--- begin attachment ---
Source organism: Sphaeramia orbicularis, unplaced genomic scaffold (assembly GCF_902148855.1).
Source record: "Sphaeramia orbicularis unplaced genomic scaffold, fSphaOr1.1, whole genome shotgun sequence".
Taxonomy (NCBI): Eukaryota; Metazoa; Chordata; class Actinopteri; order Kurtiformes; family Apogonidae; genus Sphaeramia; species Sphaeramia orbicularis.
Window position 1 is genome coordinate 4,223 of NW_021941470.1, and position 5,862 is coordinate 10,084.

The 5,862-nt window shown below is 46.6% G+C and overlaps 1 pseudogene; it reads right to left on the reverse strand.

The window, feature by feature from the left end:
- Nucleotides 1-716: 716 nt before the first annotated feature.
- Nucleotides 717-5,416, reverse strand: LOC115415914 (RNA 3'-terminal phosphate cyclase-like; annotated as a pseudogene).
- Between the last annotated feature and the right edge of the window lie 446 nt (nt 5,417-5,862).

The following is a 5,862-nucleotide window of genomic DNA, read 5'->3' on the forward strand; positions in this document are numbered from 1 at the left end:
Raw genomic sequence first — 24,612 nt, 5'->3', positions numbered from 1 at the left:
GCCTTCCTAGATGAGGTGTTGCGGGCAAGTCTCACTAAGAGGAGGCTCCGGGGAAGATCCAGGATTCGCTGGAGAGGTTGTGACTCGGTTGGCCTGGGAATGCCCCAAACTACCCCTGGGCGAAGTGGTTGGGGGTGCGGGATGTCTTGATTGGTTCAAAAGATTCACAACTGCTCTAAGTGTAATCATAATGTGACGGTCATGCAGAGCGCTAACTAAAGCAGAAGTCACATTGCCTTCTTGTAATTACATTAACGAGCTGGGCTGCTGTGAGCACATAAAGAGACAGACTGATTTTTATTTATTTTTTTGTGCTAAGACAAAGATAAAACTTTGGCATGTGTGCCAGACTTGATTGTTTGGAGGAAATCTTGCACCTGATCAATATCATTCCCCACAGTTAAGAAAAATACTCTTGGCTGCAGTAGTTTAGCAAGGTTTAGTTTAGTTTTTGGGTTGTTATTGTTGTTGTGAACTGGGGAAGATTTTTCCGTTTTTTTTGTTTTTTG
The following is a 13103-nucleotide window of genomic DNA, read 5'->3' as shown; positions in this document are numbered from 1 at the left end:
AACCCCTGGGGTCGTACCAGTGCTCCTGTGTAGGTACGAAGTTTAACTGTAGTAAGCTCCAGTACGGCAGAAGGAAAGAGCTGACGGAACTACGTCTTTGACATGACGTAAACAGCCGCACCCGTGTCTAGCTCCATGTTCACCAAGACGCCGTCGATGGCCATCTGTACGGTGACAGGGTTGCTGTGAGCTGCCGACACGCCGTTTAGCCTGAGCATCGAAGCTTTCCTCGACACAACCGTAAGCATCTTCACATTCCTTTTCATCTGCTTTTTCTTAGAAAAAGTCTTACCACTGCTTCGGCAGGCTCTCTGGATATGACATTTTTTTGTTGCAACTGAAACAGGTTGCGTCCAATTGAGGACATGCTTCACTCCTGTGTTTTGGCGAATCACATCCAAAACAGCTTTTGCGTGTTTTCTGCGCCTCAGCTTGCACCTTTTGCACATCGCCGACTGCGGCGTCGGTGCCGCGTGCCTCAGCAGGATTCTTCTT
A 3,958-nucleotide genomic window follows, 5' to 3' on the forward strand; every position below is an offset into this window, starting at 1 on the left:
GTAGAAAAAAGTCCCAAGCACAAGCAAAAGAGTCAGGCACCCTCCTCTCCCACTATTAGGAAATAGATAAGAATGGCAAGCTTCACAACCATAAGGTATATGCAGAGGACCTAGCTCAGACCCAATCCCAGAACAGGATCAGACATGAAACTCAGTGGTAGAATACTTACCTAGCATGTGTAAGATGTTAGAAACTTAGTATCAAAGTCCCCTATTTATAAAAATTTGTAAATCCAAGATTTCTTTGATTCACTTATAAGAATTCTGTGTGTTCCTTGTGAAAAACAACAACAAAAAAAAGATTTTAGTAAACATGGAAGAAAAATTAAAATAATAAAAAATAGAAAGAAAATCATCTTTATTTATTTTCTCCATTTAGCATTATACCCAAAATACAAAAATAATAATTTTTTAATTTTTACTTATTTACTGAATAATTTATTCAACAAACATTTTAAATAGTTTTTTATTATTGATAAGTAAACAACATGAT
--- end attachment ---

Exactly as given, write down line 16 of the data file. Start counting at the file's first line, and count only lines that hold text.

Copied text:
GTAGAAAAAAGTCCCAAGCACAAGCAAAAGAGTCAGGCACCCTCCTCTCCCACTATTAGGAAATAGATAAGAATGGCAAGCTTCACAACCATAAGGTATATGCAGAGGACCTAGCTCAGACCCAATCCCAGAACAGGATCAGACATGAAACTCAGTGGTAGAATACTTACCTAGCATGTGTAAGATGTTAGAAACTTAGTATCAAAGTCCCCTATTTATAAAAATTTGTAAATCCAAGATTTCTTTGATTCACTTATAAGAATTCTGTGTGTTCCTTGTGAAAAACAACAACAAAAAAAAGATTTTAGTAAACATGGAAGAAAAATTAAAATAATAAAAAATAGAAAGAAAATCATCTTTATTTATTTTCTCCATTTAGCATTATACCCAAAATACAAAAATAATAATTTTTTAATTTTTACTTATTTACTGAATAATTTATTCAACAAACATTTTAAATAGTTTTTTATTATTGATAAGTAAACAACATGAT